Friday, May 4, 2007

Final Blog Post

Power and who has it is an interesting subversive thread on "America's Next Top Model." Never overt, as little is on the show, the concept of empowerment has taken a curious turn in this era of models, reality TV, and scantily-clad celebrities. Where it seems as if empowerment in the past had to do with proving oneself as being more than a sex object, empowerment on ANTM seems to come from being this very thing.

Many of the women on the show are portrayed as having low self-esteem, exhibiting signs like mumbling at panel and putting themselves down when they see photos of themselves. Tyra and her panel of judges often critique those who lack confidence, telling them that no one will book a model who doesn't even believe in herself.

Sounds motivational, right? However, the only means the panel comes up with for raising this self-esteem is by pointing out their ultimate asset: their attractiveness, the very culprit that started the vicious cycle of low confidence. Tyra and co. reassure the model, telling her that they see a beautiful girl in front of them, one who should be proud and confident of her beauty, as if looks are the key to cultivating and maintaining positive body-image. These models often seem to believe that controlling their weight and beauty are the only tangibles they have in their unstable world. As Jean Kilbourne wrote in "The More You Subtract the More You Add" "Cultivating a thinner body offers some hope of control and success to a young woman with a poor self-image and overwhelming personal problems that have no easy solutions" (Dines 260).

So how do these young women empower themselves? By embracing their status as a sex symbol, and ultimately a sex object. As Natalie Nichols wrote in a recent article for CityBeat, shows like ANTM "perpetuate the notion that a woman's hotness is directly related to the amount of 'power' she has. As though the best power women can hope to wield is sexual sway over men" (Nichols). This notion of empowerment through taking control of one's sexuality is not a new one. However, there is a fine line between flouting gender norms and reinforcing them by becoming little more than "empowered" eye candy. In addition, one's empowerment can be another's debasement, by enforcing the idea that beauty and hyper-sexuality equals autonomy and independence, bringing to mind the Spice Girls' somewhat hypocritical "Girl Power" motto of the late 90's, which seemed to suggest that Union Jack hot pants and female empowerment went hand in hand.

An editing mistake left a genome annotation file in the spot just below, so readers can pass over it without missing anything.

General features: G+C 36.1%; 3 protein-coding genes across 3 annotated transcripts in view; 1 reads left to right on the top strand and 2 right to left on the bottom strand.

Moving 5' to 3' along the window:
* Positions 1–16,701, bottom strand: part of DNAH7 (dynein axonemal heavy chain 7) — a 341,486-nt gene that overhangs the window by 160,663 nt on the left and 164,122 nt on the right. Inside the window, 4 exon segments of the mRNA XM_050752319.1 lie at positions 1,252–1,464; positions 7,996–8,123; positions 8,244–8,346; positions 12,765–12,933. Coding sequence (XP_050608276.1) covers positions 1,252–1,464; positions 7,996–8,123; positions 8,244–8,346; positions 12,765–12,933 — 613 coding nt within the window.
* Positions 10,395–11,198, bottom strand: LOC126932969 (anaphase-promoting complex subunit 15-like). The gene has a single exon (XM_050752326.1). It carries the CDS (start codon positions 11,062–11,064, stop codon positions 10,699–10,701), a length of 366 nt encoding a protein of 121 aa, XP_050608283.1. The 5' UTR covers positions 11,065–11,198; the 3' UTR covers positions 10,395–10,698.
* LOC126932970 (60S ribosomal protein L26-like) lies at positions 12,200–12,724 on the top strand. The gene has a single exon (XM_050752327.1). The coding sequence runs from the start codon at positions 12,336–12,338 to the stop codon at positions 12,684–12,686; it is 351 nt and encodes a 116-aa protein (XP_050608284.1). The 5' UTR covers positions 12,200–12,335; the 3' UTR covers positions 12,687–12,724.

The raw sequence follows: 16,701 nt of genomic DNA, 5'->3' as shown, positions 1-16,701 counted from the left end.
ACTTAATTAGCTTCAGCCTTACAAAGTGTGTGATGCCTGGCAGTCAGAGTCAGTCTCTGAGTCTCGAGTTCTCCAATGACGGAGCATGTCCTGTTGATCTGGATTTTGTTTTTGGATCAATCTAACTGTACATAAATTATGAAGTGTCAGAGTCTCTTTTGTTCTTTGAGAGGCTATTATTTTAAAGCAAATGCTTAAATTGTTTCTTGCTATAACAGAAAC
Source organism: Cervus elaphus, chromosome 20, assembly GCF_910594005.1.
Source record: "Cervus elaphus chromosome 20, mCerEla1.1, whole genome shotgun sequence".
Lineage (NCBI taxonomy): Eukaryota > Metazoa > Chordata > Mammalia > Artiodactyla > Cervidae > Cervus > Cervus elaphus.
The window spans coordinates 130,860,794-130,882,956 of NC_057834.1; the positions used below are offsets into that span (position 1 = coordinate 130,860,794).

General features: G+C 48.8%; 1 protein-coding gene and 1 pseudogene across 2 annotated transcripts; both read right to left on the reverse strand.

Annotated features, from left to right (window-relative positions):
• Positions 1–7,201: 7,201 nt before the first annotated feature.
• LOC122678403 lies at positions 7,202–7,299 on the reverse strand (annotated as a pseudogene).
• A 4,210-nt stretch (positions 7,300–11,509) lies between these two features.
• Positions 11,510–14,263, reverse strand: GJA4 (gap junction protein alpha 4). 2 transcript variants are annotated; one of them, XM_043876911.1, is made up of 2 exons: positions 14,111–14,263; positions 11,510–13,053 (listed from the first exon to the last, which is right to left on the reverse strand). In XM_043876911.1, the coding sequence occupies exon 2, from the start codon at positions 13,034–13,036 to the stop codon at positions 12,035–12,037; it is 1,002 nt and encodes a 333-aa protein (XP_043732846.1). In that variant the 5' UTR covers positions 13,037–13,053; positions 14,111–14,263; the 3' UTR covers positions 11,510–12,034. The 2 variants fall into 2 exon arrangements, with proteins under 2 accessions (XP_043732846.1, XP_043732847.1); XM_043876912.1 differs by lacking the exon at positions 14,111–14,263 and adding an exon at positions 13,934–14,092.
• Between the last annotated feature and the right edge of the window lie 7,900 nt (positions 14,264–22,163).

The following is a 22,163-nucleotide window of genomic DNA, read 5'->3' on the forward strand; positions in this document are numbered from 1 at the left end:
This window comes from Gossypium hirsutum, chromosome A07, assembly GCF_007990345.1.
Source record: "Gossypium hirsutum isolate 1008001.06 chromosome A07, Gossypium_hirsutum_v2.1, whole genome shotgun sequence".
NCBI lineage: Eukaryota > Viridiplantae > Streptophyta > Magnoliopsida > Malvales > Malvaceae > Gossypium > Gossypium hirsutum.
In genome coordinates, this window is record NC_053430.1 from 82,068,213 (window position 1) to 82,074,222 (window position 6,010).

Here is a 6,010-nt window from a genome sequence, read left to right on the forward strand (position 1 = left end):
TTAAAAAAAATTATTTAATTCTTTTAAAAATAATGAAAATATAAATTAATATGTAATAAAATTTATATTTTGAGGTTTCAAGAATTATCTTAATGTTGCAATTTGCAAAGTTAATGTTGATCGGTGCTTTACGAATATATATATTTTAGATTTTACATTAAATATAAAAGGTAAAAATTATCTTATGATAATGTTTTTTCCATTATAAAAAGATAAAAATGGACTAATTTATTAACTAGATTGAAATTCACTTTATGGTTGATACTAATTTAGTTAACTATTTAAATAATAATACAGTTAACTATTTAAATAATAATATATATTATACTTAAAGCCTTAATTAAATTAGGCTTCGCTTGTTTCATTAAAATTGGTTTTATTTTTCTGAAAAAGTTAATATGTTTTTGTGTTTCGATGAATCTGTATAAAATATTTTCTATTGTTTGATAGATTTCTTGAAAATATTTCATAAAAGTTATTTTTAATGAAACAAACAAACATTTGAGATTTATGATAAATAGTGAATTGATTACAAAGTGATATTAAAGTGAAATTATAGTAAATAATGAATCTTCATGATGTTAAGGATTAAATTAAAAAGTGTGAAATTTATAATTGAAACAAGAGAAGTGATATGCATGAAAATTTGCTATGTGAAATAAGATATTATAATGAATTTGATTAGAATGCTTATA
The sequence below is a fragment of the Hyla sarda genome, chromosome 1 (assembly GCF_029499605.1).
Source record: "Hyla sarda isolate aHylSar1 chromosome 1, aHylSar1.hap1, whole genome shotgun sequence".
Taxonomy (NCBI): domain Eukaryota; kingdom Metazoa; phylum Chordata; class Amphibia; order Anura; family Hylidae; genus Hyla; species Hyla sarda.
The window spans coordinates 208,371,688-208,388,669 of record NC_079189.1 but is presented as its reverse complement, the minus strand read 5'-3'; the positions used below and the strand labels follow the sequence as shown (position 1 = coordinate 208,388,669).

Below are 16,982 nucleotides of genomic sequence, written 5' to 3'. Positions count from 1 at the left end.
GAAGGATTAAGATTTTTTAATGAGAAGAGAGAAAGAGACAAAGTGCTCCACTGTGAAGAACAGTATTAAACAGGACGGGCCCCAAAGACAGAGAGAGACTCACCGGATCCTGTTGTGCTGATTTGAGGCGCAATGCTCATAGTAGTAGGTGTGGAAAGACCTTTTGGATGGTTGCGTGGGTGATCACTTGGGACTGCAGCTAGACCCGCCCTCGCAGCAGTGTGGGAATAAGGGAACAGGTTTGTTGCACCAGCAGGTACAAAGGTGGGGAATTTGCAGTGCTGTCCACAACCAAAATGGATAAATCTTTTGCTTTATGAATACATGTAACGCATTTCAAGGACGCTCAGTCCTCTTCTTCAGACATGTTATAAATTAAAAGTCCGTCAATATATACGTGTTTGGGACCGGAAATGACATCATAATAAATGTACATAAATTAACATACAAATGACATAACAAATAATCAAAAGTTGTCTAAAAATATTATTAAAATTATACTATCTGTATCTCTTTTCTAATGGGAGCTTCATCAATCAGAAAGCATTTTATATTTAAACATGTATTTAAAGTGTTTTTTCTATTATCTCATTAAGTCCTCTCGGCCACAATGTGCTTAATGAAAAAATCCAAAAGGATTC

Furthermore, Tyra often seems to relish in breaking these girls spirits even more, forcing them to re-live often traumatic incidents in laughable therapy-esque sessions that have caused many Tyra detractors to call her "Typrah" for her seeming emulation of Oprah Winfrey. Every year, there are girls who have led hard lives and experienced the unthinkable, from having children at a very young age, to having home destroyed by Hurricane Katrina, like contestant Wendy, to having lived through a plane crash at age 8 by lying under her mother's dead body for warmth, like Meagan (I'm not making that up). Tyra makes the models explain and often re-live these painful memories, often while they cry, all for the sake of "empowerment," which seems strikingly similar to "ratings." This belief that revealing secrets and hardships to virtual strangers, in front of a camera crew, seems contradictory to the more traditional definition of empowerment, and seems more akin to the kind of exploitation that is all too common in this age of Dr. Phil.